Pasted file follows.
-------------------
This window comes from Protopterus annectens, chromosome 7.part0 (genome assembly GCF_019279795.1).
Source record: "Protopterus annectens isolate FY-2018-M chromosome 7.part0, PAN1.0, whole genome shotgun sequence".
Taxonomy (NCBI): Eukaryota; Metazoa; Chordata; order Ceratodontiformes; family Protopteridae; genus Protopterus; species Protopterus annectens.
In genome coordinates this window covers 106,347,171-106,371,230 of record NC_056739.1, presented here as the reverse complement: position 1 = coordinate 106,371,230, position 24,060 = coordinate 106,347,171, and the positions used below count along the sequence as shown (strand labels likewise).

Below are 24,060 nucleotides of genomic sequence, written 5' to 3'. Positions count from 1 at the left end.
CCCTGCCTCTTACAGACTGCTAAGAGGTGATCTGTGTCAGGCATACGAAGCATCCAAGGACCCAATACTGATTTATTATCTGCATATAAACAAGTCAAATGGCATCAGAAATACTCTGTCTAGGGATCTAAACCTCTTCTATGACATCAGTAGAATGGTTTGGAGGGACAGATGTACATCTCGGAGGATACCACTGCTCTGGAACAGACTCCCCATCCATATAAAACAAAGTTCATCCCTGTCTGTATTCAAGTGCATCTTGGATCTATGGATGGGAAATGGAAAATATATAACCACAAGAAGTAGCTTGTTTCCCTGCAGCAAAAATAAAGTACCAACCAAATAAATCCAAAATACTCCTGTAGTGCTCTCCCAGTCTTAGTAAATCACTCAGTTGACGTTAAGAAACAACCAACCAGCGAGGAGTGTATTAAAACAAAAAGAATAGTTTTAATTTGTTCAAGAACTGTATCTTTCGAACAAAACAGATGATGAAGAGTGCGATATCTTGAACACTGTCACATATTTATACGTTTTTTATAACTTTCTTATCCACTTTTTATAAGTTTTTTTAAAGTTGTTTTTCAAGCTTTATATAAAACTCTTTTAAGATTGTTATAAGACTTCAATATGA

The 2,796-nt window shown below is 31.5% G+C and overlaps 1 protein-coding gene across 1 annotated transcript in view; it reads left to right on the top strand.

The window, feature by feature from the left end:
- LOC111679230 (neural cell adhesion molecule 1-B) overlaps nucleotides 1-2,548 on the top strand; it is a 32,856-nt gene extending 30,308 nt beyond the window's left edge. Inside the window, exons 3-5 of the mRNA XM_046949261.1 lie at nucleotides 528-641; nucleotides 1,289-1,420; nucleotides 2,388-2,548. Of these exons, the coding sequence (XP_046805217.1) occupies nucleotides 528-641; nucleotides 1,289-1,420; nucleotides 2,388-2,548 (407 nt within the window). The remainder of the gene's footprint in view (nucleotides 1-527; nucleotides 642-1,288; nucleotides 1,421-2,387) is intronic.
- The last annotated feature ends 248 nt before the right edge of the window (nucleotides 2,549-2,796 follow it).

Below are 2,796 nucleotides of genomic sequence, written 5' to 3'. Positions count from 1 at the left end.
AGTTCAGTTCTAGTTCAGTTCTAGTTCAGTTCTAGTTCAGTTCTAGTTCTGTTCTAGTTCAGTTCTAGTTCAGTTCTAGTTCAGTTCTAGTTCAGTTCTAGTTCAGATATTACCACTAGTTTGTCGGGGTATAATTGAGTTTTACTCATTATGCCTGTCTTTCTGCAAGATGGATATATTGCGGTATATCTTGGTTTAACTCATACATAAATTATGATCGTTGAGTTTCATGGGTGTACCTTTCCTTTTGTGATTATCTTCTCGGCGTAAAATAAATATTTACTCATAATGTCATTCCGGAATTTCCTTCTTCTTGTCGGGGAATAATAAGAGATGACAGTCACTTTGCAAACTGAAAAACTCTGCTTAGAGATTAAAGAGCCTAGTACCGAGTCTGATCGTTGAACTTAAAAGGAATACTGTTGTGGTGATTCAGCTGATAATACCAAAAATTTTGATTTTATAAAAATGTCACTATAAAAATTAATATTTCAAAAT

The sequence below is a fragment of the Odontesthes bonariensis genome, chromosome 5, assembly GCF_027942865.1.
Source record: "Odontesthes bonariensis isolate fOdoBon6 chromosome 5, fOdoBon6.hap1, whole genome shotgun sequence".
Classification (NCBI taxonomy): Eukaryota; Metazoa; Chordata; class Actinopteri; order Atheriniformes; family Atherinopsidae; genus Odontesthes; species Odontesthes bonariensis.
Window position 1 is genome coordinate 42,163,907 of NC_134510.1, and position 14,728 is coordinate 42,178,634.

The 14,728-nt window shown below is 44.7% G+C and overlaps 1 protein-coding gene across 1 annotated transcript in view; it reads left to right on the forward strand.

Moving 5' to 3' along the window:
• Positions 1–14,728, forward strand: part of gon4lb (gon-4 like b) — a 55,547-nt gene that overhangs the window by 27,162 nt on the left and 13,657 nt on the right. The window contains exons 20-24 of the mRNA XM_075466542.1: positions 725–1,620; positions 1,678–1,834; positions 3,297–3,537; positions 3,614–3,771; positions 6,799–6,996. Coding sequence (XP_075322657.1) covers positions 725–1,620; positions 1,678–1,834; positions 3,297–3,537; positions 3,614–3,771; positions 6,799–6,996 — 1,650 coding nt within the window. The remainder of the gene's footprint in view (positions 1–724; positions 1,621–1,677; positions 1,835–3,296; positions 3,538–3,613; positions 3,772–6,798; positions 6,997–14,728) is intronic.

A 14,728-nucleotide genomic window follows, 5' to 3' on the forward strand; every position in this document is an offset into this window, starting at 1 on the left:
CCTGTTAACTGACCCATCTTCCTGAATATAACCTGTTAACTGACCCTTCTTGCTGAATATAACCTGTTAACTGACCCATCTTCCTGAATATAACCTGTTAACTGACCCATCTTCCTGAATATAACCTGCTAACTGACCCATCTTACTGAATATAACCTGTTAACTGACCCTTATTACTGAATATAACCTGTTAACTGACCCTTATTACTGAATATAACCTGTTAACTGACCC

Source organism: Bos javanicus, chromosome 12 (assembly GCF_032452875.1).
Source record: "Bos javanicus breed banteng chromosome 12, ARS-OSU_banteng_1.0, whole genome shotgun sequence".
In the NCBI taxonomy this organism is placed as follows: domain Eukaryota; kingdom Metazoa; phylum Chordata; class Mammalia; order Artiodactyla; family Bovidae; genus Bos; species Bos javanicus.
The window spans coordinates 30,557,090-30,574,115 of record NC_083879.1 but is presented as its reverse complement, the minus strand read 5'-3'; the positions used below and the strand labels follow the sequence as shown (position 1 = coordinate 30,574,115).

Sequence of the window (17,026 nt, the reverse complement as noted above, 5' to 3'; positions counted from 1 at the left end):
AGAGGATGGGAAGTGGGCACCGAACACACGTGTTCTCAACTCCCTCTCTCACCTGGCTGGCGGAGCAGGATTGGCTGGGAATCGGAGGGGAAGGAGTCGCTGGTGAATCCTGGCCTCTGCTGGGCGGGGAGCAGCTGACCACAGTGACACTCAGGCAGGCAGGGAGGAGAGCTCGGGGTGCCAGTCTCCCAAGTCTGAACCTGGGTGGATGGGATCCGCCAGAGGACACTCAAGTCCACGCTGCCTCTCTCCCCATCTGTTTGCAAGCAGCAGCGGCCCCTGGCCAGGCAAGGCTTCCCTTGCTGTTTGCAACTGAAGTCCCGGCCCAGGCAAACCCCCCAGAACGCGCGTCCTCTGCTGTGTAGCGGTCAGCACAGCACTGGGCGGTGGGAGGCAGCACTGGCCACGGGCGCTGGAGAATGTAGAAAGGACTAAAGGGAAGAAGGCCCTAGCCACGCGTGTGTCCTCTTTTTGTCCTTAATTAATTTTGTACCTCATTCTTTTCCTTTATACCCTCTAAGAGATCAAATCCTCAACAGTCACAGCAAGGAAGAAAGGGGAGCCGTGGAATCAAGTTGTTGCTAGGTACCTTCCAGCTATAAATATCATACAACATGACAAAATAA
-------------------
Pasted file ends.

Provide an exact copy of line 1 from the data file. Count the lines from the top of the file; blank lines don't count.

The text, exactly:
This window comes from Protopterus annectens, chromosome 7.part0 (genome assembly GCF_019279795.1).